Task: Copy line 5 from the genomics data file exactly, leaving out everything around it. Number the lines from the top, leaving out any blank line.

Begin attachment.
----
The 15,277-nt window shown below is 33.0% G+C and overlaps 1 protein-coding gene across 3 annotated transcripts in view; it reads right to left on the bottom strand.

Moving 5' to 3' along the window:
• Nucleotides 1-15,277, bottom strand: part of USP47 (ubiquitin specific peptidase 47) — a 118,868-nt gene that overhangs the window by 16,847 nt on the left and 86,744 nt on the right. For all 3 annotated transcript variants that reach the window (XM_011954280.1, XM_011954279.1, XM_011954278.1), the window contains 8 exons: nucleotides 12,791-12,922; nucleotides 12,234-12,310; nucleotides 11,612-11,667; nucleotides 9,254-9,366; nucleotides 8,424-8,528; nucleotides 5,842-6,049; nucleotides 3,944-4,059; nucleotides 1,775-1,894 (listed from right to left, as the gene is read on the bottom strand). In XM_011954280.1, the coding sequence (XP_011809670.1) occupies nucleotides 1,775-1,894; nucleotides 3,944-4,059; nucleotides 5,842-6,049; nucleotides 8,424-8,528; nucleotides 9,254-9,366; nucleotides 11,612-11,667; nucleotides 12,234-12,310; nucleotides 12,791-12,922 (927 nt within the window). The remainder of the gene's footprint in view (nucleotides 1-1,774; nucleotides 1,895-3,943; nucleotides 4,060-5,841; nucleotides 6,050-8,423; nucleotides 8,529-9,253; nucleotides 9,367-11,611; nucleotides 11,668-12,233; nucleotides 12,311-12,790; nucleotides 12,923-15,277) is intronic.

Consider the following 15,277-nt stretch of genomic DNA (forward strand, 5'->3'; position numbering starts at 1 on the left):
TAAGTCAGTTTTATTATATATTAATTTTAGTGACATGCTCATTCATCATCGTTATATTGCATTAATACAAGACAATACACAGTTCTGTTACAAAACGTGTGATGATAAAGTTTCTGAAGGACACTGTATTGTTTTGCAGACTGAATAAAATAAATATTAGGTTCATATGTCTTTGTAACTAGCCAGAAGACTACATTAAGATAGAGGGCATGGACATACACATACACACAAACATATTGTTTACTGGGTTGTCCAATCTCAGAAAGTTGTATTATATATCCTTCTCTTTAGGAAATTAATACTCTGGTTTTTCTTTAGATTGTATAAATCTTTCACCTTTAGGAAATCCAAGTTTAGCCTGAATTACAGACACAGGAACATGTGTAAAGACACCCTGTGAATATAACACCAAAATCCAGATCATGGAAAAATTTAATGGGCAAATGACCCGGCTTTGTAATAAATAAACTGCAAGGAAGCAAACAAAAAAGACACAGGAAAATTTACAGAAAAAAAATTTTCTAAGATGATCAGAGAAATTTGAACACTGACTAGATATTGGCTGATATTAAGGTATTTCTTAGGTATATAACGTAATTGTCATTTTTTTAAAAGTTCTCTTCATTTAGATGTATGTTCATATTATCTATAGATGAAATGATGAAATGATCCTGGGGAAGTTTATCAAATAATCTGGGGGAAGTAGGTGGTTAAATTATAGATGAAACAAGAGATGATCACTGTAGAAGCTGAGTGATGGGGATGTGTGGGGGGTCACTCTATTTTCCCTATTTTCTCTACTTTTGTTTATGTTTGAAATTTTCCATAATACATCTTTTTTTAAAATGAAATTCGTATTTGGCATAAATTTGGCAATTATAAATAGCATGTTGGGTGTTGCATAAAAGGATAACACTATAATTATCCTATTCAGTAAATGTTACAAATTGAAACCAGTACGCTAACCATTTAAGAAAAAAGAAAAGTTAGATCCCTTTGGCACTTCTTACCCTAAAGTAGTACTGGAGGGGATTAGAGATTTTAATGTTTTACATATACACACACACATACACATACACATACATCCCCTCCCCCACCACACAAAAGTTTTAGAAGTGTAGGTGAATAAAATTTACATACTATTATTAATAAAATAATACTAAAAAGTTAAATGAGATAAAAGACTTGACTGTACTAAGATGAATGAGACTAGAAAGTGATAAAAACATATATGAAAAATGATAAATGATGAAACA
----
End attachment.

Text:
TAAGTCAGTTTTATTATATATTAATTTTAGTGACATGCTCATTCATCATCGTTATATTGCATTAATACAAGACAATACACAGTTCTGTTACAAAACGTGTGATGATAAAGTTTCTGAAGGACACTGTATTGTTTTGCAGACTGAATAAAATAAATATTAGGTTCATATGTCTTTGTAACTAGCCAGAAGACTACATTAAGATAGAGGGCATGGACATACACATACACACAAACATATTGTTTACTGGGTTGTCCAATCTCAGAAAGTTGTATTATATATCCTTCTCTTTAGGAAATTAATACTCTGGTTTTTCTTTAGATTGTATAAATCTTTCACCTTTAGGAAATCCAAGTTTAGCCTGAATTACAGACACAGGAACATGTGTAAAGACACCCTGTGAATATAACACCAAAATCCAGATCATGGAAAAATTTAATGGGCAAATGACCCGGCTTTGTAATAAATAAACTGCAAGGAAGCAAACAAAAAAGACACAGGAAAATTTACAGAAAAAAAATTTTCTAAGATGATCAGAGAAATTTGAACACTGACTAGATATTGGCTGATATTAAGGTATTTCTTAGGTATATAACGTAATTGTCATTTTTTTAAAAGTTCTCTTCATTTAGATGTATGTTCATATTATCTATAGATGAAATGATGAAATGATCCTGGGGAAGTTTATCAAATAATCTGGGGGAAGTAGGTGGTTAAATTATAGATGAAACAAGAGATGATCACTGTAGAAGCTGAGTGATGGGGATGTGTGGGGGGTCACTCTATTTTCCCTATTTTCTCTACTTTTGTTTATGTTTGAAATTTTCCATAATACATCTTTTTTTAAAATGAAATTCGTATTTGGCATAAATTTGGCAATTATAAATAGCATGTTGGGTGTTGCATAAAAGGATAACACTATAATTATCCTATTCAGTAAATGTTACAAATTGAAACCAGTACGCTAACCATTTAAGAAAAAAGAAAAGTTAGATCCCTTTGGCACTTCTTACCCTAAAGTAGTACTGGAGGGGATTAGAGATTTTAATGTTTTACATATACACACACACATACACATACACATACATCCCCTCCCCCACCACACAAAAGTTTTAGAAGTGTAGGTGAATAAAATTTACATACTATTATTAATAAAATAATACTAAAAAGTTAAATGAGATAAAAGACTTGACTGTACTAAGATGAATGAGACTAGAAAGTGATAAAAACATATATGAAAAATGATAAATGATGAAACA